Anonymous

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Look of course it turned out bad. No one is disputing that. And I never liked the $16 million but it was part of the deal to get him to accept no guaranteed money. And believe me that was a crucial selling point. Without a new deal that Revis would accept, there would have been no trade at all. Was the Nicks signing a bad deal? If he never plays again I'm sure some will say yes, but a bad toe and MRSA isn't anything that Dominik could have seen coming. Same thing with Revis. He didn't sign the guy with the intention of getting fired after the season. I have no horse in the race with Dominik. He and I had no personal relationship, other than GM and reporter. Heck I can't even get him to text me back lately. I am not defending him or the trade I am just saying there were plenty of factors besides the obvious. I mean if Revis leads the NFL in INTs next year, is Defensive Player of the Year and wins a Super Bowl, will it not be a mistake to have released him?To me a terrible trade would have been $30 million guaranteed spread over five years and he never becomes a quality starter again and then gets released with millions of dead money.Of course hindsight is 20/20. I'm sure my wife wishes had a crystal ball before she married me.

1) Lots of deals now in the NFL involve "guaranteed" money that only kicks in when the player is on the roster.2) Given that Revis had very little to no leverage, if he wouldn't take a lesser deal the trade never should have happened. You can argue "hindsight", but all hindisght is revealing is that this was a terrible deal. It was a terrible deal because the contract was so exhorbitant that 0 teams would trade for the best corner in football. Look at it this way - if Revis was worth a 1 and a 3 & $16 mill unguaranteed/yr coming off an ACL tear, how much more is he worth healthy? Zero because of the contract. That proves how badly Dominik got hoodwinked. The fact that there were no provisions that Dominik negotiated for a trade or re-couping of draft picks highlights his incompetence. You can't call it anything else (and I wouldn't have called Dominik incompetent before this). 'Would $30 million guaranteed over 5 years been terrible? Yes. But you're negotiating with a team that doesn't have the cap space to re-sign him, he's in the last year of his deal, and he's coming off an ACL tear and it's too early to determine precisely how healthy he'll be. If you can't get favorable terms because they're stubborn then don't make the deal.  And I'll ask again, what would have happened next year if the Bucs kept Revis? 3) What happened with Nicks is apples and oranges. Similar to if Revis re-injured his knee.  The issue is that Revis was 100% healthy... and had to be released.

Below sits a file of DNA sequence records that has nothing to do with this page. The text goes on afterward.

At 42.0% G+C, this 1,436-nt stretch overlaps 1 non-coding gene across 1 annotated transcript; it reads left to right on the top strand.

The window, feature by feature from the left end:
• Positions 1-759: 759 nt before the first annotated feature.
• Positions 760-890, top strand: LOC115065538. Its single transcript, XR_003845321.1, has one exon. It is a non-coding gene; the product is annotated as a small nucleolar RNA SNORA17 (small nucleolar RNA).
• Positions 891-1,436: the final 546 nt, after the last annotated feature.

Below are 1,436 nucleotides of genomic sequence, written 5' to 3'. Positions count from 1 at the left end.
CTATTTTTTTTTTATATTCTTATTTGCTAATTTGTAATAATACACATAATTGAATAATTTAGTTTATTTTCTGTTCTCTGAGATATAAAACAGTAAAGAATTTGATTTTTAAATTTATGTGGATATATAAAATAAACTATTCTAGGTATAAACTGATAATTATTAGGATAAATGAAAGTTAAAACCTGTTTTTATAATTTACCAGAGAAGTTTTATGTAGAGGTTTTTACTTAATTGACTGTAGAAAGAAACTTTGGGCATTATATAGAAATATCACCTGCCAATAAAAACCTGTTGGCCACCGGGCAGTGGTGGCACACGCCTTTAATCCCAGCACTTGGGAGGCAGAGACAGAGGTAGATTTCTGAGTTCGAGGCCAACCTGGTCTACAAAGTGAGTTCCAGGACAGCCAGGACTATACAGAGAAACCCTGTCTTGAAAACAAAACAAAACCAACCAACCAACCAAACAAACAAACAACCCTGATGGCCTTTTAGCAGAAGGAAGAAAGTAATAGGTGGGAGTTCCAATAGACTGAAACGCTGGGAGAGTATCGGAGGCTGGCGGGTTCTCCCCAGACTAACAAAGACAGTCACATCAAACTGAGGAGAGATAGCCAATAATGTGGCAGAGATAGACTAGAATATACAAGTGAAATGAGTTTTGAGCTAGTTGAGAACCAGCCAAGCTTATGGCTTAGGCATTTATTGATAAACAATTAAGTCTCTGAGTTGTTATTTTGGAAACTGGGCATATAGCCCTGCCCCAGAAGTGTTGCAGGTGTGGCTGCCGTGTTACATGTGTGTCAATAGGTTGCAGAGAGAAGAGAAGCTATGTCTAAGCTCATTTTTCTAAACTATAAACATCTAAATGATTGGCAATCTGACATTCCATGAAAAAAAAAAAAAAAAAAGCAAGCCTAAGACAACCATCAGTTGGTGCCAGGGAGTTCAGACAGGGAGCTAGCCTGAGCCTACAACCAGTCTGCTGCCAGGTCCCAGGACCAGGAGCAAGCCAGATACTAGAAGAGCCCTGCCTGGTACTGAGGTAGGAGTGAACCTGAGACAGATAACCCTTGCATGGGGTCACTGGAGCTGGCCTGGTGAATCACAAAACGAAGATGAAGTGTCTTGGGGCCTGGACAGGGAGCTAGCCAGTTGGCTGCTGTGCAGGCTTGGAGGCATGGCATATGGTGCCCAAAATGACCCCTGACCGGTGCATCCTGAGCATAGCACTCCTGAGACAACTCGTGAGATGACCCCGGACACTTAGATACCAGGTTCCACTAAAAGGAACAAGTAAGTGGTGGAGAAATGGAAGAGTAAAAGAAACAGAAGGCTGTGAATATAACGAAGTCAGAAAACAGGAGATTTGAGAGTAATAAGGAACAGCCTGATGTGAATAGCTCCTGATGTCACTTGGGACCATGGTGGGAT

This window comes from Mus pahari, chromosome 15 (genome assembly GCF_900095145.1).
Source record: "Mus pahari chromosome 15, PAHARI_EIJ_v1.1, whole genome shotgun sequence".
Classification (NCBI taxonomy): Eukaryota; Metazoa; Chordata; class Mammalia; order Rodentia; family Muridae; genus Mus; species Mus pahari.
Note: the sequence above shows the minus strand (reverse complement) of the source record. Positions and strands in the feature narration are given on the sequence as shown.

Had to be released??? Really? Not true. The new regime chose to release him. Was he worth $12 million? So, Tampa Bay was paying him $16 million, but they could have still made a number of moves to keep him. And you are also saying all of the free agents signed with the Revis money are all going to work out, right? There is zero guarantee any of the Revis money was well spent yet. Hopefully it was, especially if Revis becomes the dominant player he once was.And to say Dominik should have a trade friendly contract in the deal doesn't make a lot of sense. Was he supposed to know he was getting fired? Because if he hadn't, Revis would still be here right? I don't think you are seeing it from Dom's perspective clearly. What GM sets up deal worrying about his replacement's ability to trade the player. Personally the selection of Freeman to me is a lot more damning of his tenure than Revis. I am not outside protesting the firing of Dominik by any stretch. As Lovie says, we are a 4-12 football team.

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